A Coach’s Influence: Using undistracted time with athletes
Coaching in the 21st century has its challenges. On an almost daily basis, articles are published about a coach who is worn out by the pressure of winning or beaten up by complaints about playing time. Despite the pressures that assail coaches, these leaders must keep this in the forefront of their minds: In today’s society, they’re the most influential person in the lives of young athletes. This is largely due to the fact that coaches are the last people who get to interact with teenagers uninterrupted by technology.
Technology is a major part of children’s lives, and that’s not going to change. It makes parenting a challenge, and teachers are forced to use technology in the classroom. Even pastors are preaching to congregations distracted by smartphones and tablets. Coaches are among the only humans left who get teenagers each day for two hours of technology-free interaction. As such, this presents coaches with an unbelievable opportunity to capture the hearts and minds of their players in a way that no other adult can.
I see this firsthand. Delaware County Christian School is a liberal arts, private school in suburban Philadelphia. Like most high school coaches, I conduct our practices after school and insist that the athletes leave their phones, laptops and tablets in their gym bags or lockers room.
I’m not so different from my athletes. I have an iPhone, iPad, Apple watch and MacBook. I’m a bona fide geek when it comes to things that blink and hold a charge. As a young person, I had plenty of people speaking to me. The son of a Baptist pastor, I grew up in a loving, two-parent home, attended a private school, and was part of a youth group where a pastor tried to teach me how to live. However, it was my basketball coach who changed my life.
My college coach reached beyond my limited attention span to teach me about the benefits of exhibiting humility, discipline, commitment, hard work and character. This man realized the power of influence that he possessed and used it to impact dozens of young men over 15 years. Not surprisingly, many of the young men that played under his influence serve today as high school coaches, athletic directors, heads of school and in various other high-level leadership capacities.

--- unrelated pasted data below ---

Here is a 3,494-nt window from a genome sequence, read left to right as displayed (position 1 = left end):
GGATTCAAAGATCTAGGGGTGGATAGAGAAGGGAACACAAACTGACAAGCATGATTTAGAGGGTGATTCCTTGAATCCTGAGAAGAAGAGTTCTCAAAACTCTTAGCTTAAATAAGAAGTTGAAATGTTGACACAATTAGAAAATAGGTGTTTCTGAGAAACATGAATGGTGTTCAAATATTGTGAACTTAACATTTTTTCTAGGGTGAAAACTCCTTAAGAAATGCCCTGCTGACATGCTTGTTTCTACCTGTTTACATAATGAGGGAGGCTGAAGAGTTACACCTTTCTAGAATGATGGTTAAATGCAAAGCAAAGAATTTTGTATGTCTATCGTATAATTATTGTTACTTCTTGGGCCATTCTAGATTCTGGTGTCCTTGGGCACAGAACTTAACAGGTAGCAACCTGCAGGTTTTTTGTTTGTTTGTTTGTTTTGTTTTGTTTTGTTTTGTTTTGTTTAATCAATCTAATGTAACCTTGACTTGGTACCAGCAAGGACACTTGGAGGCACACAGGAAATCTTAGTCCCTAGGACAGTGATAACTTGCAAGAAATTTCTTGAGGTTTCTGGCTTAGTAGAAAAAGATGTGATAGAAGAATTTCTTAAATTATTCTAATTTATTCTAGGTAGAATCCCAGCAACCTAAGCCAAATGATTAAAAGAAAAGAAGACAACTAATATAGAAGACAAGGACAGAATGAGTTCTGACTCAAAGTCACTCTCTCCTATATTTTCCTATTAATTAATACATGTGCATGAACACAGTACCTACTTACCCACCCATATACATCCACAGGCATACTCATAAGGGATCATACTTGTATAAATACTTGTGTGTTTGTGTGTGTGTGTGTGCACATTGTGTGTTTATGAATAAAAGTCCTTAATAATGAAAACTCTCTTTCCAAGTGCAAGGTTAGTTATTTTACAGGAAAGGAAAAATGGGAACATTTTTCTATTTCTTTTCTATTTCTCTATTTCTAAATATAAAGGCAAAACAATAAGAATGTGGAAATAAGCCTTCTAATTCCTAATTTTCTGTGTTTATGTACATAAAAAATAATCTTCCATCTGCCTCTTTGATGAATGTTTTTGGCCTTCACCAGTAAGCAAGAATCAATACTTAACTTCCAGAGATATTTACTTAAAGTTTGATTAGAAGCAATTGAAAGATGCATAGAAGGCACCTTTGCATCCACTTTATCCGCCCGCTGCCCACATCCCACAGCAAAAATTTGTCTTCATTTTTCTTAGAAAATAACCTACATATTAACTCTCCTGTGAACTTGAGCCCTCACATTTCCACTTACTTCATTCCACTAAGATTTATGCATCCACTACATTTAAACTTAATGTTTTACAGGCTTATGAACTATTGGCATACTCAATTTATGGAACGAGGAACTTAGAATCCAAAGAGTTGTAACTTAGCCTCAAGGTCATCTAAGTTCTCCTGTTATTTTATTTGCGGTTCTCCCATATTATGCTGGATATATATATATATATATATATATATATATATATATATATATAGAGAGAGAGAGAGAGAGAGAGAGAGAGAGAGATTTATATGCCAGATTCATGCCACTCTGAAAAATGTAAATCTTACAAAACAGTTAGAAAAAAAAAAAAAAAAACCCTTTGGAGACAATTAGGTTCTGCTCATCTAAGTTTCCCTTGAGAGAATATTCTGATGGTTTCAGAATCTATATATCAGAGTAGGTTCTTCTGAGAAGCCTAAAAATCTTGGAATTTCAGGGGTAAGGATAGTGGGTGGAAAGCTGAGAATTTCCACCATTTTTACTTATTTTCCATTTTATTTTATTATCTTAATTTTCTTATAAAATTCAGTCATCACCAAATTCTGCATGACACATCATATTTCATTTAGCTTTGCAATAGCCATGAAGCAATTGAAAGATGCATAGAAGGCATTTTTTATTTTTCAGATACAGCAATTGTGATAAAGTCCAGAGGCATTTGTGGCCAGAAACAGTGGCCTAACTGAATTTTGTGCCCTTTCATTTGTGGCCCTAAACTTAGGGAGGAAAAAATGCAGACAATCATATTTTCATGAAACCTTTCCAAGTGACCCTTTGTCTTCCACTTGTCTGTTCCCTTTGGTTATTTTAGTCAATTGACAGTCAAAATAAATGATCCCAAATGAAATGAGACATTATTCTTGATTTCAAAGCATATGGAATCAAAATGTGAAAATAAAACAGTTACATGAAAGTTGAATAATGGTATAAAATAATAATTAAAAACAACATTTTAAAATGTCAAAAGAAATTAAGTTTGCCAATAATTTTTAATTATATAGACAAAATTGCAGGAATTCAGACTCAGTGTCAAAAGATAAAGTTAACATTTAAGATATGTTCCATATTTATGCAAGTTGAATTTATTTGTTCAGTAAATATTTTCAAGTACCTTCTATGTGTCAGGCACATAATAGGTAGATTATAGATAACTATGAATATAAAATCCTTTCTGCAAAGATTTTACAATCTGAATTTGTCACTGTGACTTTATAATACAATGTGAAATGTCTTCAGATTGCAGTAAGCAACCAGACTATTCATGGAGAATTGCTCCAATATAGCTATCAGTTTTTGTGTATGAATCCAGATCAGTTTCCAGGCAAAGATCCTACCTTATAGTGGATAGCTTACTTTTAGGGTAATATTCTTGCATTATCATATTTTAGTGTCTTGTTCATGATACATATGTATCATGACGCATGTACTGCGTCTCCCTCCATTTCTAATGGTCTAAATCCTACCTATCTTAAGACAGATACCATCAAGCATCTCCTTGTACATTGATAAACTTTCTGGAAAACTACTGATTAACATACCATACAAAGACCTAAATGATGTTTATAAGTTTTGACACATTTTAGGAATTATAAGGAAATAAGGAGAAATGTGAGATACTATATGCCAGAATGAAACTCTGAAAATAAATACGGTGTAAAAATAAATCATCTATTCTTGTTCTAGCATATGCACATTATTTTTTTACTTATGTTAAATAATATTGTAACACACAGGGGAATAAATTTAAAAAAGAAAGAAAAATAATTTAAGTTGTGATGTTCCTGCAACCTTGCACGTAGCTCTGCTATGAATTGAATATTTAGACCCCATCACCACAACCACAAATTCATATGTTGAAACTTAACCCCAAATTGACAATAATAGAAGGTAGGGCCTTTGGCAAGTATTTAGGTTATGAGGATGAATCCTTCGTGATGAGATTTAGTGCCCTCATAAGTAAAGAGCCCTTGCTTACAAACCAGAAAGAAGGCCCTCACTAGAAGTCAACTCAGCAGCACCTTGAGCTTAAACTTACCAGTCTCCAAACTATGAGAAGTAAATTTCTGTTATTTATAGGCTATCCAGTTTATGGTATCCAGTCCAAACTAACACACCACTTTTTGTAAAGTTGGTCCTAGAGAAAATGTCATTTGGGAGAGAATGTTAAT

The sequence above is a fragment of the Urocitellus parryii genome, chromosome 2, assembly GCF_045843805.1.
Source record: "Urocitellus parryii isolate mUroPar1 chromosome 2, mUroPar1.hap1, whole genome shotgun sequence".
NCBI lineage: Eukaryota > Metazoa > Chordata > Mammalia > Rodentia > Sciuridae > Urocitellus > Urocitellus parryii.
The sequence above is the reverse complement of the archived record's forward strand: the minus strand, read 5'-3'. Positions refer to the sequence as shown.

As an athletic director, this part of my past drives me to help coaches understand what’s possible through sports. Coaches have what kids want: playing time. Coaches have a unique position that parents, teachers and youth workers strive to have: The undivided attention of young people, devoid of technology’s powerful grip.
All coaches have a responsibility to help their athletes work hard, learn the game and develop team skills that can help teams succeed and athletes achieve their personal best. These same goals can be used to inspire young people to understand that, at some point, sports end. For most, the game ends after high school graduation; for some special athletes, they may earn the opportunity to play in college.
Of significance is that today’s coach has the privilege of helping young people develop skills that last beyond the scope of their careers. The game can give back if the coach uses the opportunity to teach to both the short term and the long term.
Hardly anyone would contest that young people today are distracted. According to a 2017 CNN survey, almost half of all children in the U.S. obtain their first cell phone by age 12. These phones go everywhere with kids — except practices and games. Coaches should take advantage of this time with their players, ensuring that in addition to drills and skills, they are teaching young athletes the benefits of hard work, discipline and humility — qualities that serve them for a life in and beyond sports. Legendary UCLA coach John Wooden once said, “A good coach can change a game; a great coach can change a life.”
Every coach has the opportunity to impact the next generation of leaders through the way they lead. In today’s complex society, athletic directors and coaches must not lose sight of the long-lasting impact that’s possible through coaching excellence. Coaches need to use technology to their benefit in terms of data, video tools and communication, but the need to recognize and use the undistracted facetime with teenagers is their most important asset.
Mike Walker is the athletic director and boys basketball coach at Delaware County Christian School in Newtown Square, Pennsylvania.